Downer, as we used to say in the ’60’s… I went to Best Buy to pick up my new laptop, back from repair, only to be told they tested it when it came in and it still has the same problem and won’t take a charge.
Needless to say, it’s gone back to their repair center, and I am bummed.
I’ve become very used to writing on that laptop, set it up perfectly, and enjoy the hell out of the keyboard, which is the very reason I bought it. I can work on my desktop, as I’m doing right now, but it isn’t the same.
We become used to our own way of doing things, and when everything is just right, the flow is natural, organic. I’d compare it to taking photographs with a camera you know so well that all your concentration is on the composition in the viewfinder, everything else happening naturally without the need to think about it.
That’s how well I’ve bonded with that laptop…
I hope they get it right this time, and get it back to me in a reasonable amount of time.
On a more positive note, I went to see the new Halloween movie on its opening weekend, and I was positively impressed with it. I wrote an opinion on Facebook:
I really enjoyed the new Halloween… let’s see if I can do this without revealing too much for those who haven’t seen it yet.
Michael Myers is more brutal than ever, and Jamie Lee Curtis is the epitome of a woman’s inner strength as Laurie Strode, Survivor. She’s sacrificed everything in her life in order to not only be prepared, but to also prepare her daughter, firmly believing that Michael is not done yet.
And, she’s right. Michael isn’t done by any stretch of the imagination, and his age (now 61) doesn’t slow him down at all. He’s a juggernaut, tearing through anything (or anyone) in his way as he heads to his ultimate goal.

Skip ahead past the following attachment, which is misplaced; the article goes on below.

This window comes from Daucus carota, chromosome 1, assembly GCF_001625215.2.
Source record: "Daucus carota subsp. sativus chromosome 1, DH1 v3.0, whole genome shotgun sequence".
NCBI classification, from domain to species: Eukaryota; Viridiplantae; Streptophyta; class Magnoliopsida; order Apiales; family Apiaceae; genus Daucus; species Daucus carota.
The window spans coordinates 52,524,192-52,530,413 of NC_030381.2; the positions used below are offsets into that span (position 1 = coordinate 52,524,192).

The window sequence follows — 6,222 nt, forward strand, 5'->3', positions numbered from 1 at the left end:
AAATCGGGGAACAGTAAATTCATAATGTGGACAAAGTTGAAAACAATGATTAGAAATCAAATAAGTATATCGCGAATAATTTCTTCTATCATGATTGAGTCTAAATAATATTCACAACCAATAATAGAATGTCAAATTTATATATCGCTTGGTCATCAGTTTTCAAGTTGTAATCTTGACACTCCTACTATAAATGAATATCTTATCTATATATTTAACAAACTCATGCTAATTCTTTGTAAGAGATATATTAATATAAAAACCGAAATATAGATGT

There is one nit that I’d pick, though… the doctor that took up Michael’s care when Dr. Loomis died leaves a LOT to be desired in general, and his actions in one crucial scene stretch “Suspension of Disbelief” much too far, even for the most ardent Halloween fan.
Despite that scene, the character of Dr. Sartain is distinctly unlikable, and makes the memories of Donald Pleasance’s “Sam Loomis” all the more valuable to those of us that sat in theaters when the original first came out.
Beyond that nit, this is a solid story, a worthy successor to John Carpenter’s 1978 original, and brings closure to a saga spanning four decades. The final showdown between Laurie and Michael is one for the ages, and is more than worth the price of admission.
Yes, I have made space on the Blu-Ray shelf in anticipation for its eventual release… this one bears more than a single viewing.
If you’ve read this far, you need to turn off the computer, put the phone on your pocket, close the tablet, and GO SEE HALLOWEEN!
You can thank me later…
So, I guess I’ll continue enjoying the season, watching the horror films they take out of the closet every October, jot down any new ideas that come my way and wait for my laptop to come home, as Michael did, so I can get back to work.